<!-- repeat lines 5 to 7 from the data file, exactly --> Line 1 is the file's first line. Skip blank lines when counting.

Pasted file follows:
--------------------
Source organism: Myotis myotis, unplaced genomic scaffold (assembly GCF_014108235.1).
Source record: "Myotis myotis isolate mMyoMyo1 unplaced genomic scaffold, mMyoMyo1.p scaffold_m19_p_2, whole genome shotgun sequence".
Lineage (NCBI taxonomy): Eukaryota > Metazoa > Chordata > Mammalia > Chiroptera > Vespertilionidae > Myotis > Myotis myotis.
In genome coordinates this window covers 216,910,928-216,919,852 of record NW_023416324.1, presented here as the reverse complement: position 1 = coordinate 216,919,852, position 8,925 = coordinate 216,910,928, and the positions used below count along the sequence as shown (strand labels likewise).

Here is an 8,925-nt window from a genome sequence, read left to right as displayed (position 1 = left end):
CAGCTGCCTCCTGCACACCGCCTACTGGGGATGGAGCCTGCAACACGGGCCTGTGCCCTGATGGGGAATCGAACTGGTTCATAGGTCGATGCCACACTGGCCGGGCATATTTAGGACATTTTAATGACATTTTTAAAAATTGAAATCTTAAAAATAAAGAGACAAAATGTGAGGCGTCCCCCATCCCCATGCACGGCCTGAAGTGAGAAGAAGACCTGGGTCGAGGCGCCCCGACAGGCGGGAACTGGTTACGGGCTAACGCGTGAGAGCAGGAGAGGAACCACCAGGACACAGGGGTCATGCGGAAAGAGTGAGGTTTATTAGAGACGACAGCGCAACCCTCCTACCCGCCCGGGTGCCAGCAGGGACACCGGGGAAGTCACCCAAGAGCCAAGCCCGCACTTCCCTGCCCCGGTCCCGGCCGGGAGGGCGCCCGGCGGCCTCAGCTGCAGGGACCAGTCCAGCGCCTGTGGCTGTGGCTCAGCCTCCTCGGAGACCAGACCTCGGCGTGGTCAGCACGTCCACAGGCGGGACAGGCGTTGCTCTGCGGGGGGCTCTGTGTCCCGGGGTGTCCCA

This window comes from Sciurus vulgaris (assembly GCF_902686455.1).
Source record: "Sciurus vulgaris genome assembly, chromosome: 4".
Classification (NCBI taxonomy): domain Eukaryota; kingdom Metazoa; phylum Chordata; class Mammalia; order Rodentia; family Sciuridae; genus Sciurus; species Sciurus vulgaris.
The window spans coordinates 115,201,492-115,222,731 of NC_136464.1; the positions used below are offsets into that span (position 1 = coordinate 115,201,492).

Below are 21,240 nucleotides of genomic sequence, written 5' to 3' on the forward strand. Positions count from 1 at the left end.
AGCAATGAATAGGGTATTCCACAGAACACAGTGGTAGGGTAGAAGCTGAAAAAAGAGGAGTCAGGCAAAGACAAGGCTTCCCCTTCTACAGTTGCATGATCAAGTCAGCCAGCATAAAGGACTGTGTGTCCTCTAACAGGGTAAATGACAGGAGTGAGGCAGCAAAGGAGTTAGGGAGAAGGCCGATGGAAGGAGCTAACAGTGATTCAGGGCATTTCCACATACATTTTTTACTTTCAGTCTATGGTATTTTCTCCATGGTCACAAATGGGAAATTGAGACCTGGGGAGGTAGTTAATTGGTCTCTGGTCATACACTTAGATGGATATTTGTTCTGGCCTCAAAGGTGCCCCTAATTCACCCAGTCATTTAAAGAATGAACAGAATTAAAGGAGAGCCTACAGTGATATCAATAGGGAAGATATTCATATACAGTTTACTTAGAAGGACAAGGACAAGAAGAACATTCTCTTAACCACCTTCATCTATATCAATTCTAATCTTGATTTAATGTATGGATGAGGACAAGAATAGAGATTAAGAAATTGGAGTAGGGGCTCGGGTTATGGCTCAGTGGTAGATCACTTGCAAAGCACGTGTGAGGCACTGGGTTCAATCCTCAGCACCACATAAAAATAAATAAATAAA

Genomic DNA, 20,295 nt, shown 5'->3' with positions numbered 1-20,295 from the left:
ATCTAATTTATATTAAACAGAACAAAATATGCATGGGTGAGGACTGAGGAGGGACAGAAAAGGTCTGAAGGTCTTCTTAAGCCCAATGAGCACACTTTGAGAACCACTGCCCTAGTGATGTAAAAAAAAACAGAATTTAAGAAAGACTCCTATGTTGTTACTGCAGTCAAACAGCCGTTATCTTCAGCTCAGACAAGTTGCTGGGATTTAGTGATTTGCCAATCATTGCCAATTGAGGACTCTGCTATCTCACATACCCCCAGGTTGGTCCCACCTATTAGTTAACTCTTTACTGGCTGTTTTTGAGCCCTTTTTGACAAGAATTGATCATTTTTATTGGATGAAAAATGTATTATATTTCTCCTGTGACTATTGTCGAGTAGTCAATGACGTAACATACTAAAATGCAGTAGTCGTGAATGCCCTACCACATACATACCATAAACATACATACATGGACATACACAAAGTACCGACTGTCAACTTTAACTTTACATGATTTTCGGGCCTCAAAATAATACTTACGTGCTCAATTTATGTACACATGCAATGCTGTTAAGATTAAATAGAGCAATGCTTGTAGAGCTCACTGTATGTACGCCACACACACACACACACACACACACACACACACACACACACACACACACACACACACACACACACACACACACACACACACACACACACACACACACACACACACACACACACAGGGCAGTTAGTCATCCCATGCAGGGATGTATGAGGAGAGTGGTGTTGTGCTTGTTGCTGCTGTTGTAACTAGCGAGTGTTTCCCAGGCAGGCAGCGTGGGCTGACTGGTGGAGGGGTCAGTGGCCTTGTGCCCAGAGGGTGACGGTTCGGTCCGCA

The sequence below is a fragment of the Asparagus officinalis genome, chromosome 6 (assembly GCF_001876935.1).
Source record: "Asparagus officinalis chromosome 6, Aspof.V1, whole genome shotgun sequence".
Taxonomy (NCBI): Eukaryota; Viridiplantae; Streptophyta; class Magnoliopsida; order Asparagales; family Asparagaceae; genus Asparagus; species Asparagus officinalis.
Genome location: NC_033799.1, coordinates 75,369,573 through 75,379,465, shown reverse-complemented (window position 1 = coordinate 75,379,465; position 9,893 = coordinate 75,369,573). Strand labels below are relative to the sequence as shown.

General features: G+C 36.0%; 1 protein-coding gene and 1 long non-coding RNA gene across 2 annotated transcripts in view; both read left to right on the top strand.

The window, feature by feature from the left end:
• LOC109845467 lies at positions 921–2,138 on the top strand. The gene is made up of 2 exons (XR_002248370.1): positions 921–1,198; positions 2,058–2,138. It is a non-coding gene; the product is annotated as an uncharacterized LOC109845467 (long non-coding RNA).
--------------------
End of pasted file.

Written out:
Here is an 8,925-nt window from a genome sequence, read left to right as displayed (position 1 = left end):
CAGCTGCCTCCTGCACACCGCCTACTGGGGATGGAGCCTGCAACACGGGCCTGTGCCCTGATGGGGAATCGAACTGGTTCATAGGTCGATGCCACACTGGCCGGGCATATTTAGGACATTTTAATGACATTTTTAAAAATTGAAATCTTAAAAATAAAGAGACAAAATGTGAGGCGTCCCCCATCCCCATGCACGGCCTGAAGTGAGAAGAAGACCTGGGTCGAGGCGCCCCGACAGGCGGGAACTGGTTACGGGCTAACGCGTGAGAGCAGGAGAGGAACCACCAGGACACAGGGGTCATGCGGAAAGAGTGAGGTTTATTAGAGACGACAGCGCAACCCTCCTACCCGCCCGGGTGCCAGCAGGGACACCGGGGAAGTCACCCAAGAGCCAAGCCCGCACTTCCCTGCCCCGGTCCCGGCCGGGAGGGCGCCCGGCGGCCTCAGCTGCAGGGACCAGTCCAGCGCCTGTGGCTGTGGCTCAGCCTCCTCGGAGACCAGACCTCGGCGTGGTCAGCACGTCCACAGGCGGGACAGGCGTTGCTCTGCGGGGGGCTCTGTGTCCCGGGGTGTCCCA

This window comes from Sciurus vulgaris (assembly GCF_902686455.1).